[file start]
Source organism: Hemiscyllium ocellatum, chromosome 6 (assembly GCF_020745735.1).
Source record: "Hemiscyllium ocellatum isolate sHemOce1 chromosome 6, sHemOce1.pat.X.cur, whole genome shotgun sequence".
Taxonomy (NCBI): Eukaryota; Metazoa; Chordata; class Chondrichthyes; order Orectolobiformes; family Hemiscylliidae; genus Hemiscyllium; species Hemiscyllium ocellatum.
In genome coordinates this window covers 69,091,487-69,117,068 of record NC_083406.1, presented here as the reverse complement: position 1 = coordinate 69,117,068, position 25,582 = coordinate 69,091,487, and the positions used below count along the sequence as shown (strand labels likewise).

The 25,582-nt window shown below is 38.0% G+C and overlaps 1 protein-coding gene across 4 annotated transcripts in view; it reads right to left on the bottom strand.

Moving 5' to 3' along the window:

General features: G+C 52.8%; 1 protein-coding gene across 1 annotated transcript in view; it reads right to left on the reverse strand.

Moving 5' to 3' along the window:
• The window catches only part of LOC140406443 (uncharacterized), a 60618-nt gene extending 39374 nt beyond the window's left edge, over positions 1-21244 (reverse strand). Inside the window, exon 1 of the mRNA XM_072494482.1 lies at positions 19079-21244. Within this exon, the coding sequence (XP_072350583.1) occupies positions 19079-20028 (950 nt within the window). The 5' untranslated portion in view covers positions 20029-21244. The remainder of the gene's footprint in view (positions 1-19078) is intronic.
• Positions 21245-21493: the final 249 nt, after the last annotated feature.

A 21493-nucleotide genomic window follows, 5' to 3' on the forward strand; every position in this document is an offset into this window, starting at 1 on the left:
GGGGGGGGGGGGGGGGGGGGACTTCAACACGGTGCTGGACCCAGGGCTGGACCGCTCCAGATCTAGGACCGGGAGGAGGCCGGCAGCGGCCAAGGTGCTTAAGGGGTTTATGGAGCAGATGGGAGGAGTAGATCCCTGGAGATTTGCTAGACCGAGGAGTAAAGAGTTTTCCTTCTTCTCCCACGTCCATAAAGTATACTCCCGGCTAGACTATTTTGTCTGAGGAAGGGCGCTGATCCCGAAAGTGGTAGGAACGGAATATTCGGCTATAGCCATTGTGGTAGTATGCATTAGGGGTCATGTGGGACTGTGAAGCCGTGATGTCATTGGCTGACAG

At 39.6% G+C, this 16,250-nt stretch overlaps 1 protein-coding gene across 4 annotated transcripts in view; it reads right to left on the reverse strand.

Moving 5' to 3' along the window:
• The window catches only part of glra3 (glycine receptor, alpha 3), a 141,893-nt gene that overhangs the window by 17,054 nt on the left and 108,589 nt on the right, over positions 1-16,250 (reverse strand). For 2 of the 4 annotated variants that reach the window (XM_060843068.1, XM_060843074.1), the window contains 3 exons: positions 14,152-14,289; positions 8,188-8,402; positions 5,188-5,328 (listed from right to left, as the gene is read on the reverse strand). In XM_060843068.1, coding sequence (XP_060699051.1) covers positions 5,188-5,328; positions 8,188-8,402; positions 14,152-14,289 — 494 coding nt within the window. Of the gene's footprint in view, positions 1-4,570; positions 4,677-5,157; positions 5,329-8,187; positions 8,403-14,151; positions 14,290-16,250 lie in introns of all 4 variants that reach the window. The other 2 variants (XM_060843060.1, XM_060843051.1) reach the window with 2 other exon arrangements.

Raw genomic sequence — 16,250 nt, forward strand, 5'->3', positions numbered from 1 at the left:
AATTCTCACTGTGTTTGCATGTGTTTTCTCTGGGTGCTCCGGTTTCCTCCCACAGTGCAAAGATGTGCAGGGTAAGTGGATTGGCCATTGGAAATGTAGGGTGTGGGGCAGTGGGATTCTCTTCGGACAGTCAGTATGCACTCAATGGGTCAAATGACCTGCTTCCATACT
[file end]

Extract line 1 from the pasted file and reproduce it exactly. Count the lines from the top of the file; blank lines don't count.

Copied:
Source organism: Hemiscyllium ocellatum, chromosome 6 (assembly GCF_020745735.1).